If anyone is interested in coming to my place to build a cottage, I'll do them one better. Build me a cottage and you can live in it for a year, spread over 5 if you like, or all at once. You don't have to pay anything.



I'll see your "build it and you can live in it", and I'll raise you a "the concrete walls and floor and metal roof are already there."
Seriously, same offer as Dale's if any of you like Michigan more than British Columbia (cricket... cricket).



Ok, back to the business at hand. Jim, I think it's fair to say that financially, what you're describing isn't compelling. So one solution to that might be to offer your potential donors some OTHER reason to care. By which I mean, expand on your vision, and tell everyone how wonderful it would be if you succeeded, so that their money is going to something that either:
-makes them feel like a good, noble, wise person for giving money to it (this is the starving-children approach)
-makes them feel like a good, sensible, active person who's taking real steps to improve the world by giving money to it (this is more like, I don't know, Greenpeace maybe?)

By this I mean, people don't make a donation because they expect to profit from it. If you had something to offer that would be profitable for the participants, you wouldn't need to ask for donations! You'd just ask your real estate person for some leads. People will donate to you so they can pat themselves on the back. This is a fairly callous way to describe it. Seth Godin would say, people feel the need to belong to a group based on their shared values, and people need to tell themselves a story where they're a hero.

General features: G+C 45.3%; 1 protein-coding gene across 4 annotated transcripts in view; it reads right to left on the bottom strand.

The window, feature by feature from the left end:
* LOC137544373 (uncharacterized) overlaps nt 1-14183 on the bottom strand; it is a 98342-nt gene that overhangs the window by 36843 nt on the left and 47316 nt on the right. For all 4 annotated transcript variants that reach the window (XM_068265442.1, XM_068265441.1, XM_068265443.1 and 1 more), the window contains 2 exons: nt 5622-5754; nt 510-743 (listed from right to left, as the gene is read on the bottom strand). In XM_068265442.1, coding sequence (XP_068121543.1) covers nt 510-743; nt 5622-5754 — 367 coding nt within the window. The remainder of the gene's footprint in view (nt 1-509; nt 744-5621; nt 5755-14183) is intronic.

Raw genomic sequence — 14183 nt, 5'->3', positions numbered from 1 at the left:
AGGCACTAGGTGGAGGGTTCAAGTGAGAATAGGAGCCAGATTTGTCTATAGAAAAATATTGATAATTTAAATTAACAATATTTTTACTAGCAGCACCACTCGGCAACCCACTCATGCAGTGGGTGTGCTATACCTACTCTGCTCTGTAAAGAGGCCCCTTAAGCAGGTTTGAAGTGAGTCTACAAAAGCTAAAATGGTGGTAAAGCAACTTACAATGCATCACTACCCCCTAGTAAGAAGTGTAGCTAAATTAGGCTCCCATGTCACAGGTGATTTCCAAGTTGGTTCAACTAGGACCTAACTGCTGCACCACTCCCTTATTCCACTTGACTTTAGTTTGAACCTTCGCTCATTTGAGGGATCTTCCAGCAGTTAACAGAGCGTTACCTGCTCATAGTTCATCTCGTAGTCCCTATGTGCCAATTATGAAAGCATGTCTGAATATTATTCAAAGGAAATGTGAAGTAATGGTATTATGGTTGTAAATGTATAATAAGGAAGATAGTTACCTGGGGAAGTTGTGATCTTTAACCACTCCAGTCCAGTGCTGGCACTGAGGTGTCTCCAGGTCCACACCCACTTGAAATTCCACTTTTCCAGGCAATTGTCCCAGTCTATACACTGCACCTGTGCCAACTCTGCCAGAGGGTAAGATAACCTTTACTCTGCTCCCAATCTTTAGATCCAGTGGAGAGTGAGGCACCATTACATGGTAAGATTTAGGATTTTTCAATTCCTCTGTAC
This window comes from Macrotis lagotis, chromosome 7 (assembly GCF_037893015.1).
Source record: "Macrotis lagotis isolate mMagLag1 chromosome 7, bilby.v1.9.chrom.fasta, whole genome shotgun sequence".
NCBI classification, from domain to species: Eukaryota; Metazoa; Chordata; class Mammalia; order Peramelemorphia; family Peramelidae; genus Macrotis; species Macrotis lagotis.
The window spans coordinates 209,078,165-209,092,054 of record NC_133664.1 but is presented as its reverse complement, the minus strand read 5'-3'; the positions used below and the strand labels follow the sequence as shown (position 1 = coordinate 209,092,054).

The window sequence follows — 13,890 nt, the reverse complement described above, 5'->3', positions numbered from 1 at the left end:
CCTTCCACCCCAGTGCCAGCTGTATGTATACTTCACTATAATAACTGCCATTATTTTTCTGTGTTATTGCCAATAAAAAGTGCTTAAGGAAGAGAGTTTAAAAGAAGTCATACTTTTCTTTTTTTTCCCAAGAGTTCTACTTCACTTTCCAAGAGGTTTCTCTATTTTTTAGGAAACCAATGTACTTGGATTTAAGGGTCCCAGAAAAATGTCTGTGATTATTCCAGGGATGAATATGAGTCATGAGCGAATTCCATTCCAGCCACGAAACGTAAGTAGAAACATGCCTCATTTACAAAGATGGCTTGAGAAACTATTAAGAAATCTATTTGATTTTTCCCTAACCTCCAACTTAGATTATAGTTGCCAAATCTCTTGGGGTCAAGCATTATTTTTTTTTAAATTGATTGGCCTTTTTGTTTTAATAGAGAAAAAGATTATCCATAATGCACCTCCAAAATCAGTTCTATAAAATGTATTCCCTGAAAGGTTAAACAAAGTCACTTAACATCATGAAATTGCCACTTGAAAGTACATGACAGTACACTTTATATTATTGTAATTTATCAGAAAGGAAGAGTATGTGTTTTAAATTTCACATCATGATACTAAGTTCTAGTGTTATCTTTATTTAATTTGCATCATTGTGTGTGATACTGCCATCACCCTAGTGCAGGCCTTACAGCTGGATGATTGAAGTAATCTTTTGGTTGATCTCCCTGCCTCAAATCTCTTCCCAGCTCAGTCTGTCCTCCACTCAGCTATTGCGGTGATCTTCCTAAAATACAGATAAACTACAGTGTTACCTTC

Either way, the financial part doesn't go first. The social, emotional, personal part goes first. That's what leads to a decision to donate.
 
Jennifer Wadsworth
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Mike Cantrell wrote:People will donate to you so they can pat themselves on the back. This is a fairly callous way to describe it. Seth Godin would say, people feel the need to belong to a group based on their shared values, and people need to tell themselves a story where they're a hero.

Either way, the financial part doesn't go first. The social, emotional, personal part goes first. That's what leads to a decision to donate.



Well said!
 
Dale Hodgins
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I'll see Mike's half built structure and raise it by a free breakfast if you can make it here by 8:30 and a free week in an old vehicle on the property if anyone is really desperate. It's not a building, but it's not in "The Rust Belt".
 
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Hey Jim, welcome to Permies!